20 October 2020

Blood glucose devices reused for months in Victorian quarantine

Communicable Disease COVID-19 General Practice

People who had their blood glucose levels tested in Victorian quarantine accommodation may have been exposed to hepatitis and HIV after the same single-use devices were kept in circulation for several months.

Clinicians are urged to refer any patients who used a provided device while in mandatory quarantine between 29 March and 20 August to call the hotline on 1800 356 061 if they have not already been contacted.

The hotline is open seven days from 8am-8pm and interpreters are available.

The Department of Health and Human Services said it was helping Alfred Health contact those who may have been exposed, to offer free screening for Hepatitis B and C and HIV.

The risk of these patients contracting blood-borne viruses by using the devices is low, according to a statement issued on Tuesday by Victorian Deputy Chief Health Officer Dr Annaliese van Diemen.

“Blood glucose level testing devices intended for use by one person were used across other residents. The lancet (or needle) was changed between individuals, however, the body of the device could have retained microscopic amounts of blood. This is where the cross-contamination risk lies if used across multiple people,” Dr van Diemen said.

“This device is mostly used to test blood glucose levels in people with diabetes, but it is also used for pregnant women, or people who are generally unwell.”

An independent investigation into how the devices came to be reused is under way, run by Safer Care Victoria.

Patients are being contacted “by phone, or by letter if we can’t get through”, according to Safer Care Victoria.

“If you have contracted a blood-borne virus, we will arrange for free and confidential medical follow-up, counselling and support,” it said in a statement.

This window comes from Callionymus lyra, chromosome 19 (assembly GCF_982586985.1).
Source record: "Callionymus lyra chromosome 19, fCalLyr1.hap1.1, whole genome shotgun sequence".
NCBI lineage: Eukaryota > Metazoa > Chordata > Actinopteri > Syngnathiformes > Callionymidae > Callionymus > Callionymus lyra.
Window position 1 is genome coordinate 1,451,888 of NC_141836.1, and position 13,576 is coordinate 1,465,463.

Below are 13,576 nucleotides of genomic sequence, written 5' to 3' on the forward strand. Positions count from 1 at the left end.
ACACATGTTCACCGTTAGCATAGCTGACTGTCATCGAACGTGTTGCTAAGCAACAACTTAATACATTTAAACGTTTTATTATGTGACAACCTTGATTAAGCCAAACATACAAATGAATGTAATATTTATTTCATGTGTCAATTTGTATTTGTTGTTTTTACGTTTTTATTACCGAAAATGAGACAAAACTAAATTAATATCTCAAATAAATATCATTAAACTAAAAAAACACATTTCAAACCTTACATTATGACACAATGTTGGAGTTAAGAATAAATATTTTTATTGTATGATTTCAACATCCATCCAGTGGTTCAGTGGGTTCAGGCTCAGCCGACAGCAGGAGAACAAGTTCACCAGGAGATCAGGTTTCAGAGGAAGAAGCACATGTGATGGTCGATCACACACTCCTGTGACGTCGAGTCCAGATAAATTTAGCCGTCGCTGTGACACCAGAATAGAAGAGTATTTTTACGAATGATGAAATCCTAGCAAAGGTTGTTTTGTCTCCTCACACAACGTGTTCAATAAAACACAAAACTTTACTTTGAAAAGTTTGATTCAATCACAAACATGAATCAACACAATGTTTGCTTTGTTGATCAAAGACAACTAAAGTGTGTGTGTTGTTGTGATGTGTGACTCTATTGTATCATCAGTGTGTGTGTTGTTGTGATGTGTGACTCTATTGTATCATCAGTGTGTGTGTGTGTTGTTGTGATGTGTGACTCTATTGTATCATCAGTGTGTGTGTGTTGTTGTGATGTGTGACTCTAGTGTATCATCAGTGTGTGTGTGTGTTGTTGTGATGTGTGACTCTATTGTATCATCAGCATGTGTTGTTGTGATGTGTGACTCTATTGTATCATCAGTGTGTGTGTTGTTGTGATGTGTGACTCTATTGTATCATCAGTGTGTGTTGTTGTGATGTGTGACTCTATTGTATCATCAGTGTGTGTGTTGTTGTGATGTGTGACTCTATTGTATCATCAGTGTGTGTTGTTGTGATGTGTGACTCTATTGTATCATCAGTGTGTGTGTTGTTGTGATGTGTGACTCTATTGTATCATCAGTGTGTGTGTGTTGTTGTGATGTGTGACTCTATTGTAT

The DHHS said the devices were “immediately removed from use” in the mandatory accommodation when Alfred Health became aware of the issue.

Any patients staying in the accommodation during that period who used their own personal device to test their blood glucose levels, or who did not have their blood glucose tested, are not at risk.

More information from the Victorian government here.

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5 Comments on "Blood glucose devices reused for months in Victorian quarantine"

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Peter Bradley
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Peter Bradley
4 months 11 days ago

If, as stated, a new lancet was used in each case, and only the spring=loaded holder was re-used, then I suspect the risk of cross infection was nearly zero, as only the pointy bit of the lancet actually pierces the skin.

Mr Thomas T Hilliar
Guest
4 months 12 days ago
Another idiotic scare mongering mass media schpeil about nothing. How stupid really! How is this a bungle? At every single General Practice I’ve seen use have a BGL glucometer, with a lancet that you use and dispose of after each use with each patient. Then you use a glucometer stick for the blood and put it in the machine. Then you throw it out. Sounds like exactly what they did. Yes the GP/nurse cleans down the device from time to time. But we don’t sterilise it. Sounds like the only risk here was similar to a shared accommodation environment sharing… Read more »
Kate
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Kate
4 months 12 days ago

I don’t understand how the device was a risk. With the ones I’ve seen there is no way for cross contamination to occur.

Peter Bradley
Member
Peter Bradley
4 months 11 days ago
Kate and Thomas, you are both right. It is a purely theoretical risk, because if you pricked someone with a highly infectious virus, and got some blood on your fingers in removing the lancet from the spring-loaded devise the fires it into the skin, then theoretically touched the same bloody glove or finger to the needle of the new lancet and pricked someone else they might get infected. I don’t think the glucometer the strip is placed in to read the level is the cause of the concern Thomas, as that is only accessed after the prick has been made,… Read more »
chee leong khoo
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chee leong khoo
4 months 7 days ago

Guys, I am afraid using a single use device on more than one patient is an infection risk. No, changing just the lancet is not good enough. The risk is low but not an avoidable zero. This is a sue-able offence.

Not acceptable practice. It’s almost like the the old days of multi dose local anaesthestics using the same needle but different syringe for different patient. This is not scare mongering.

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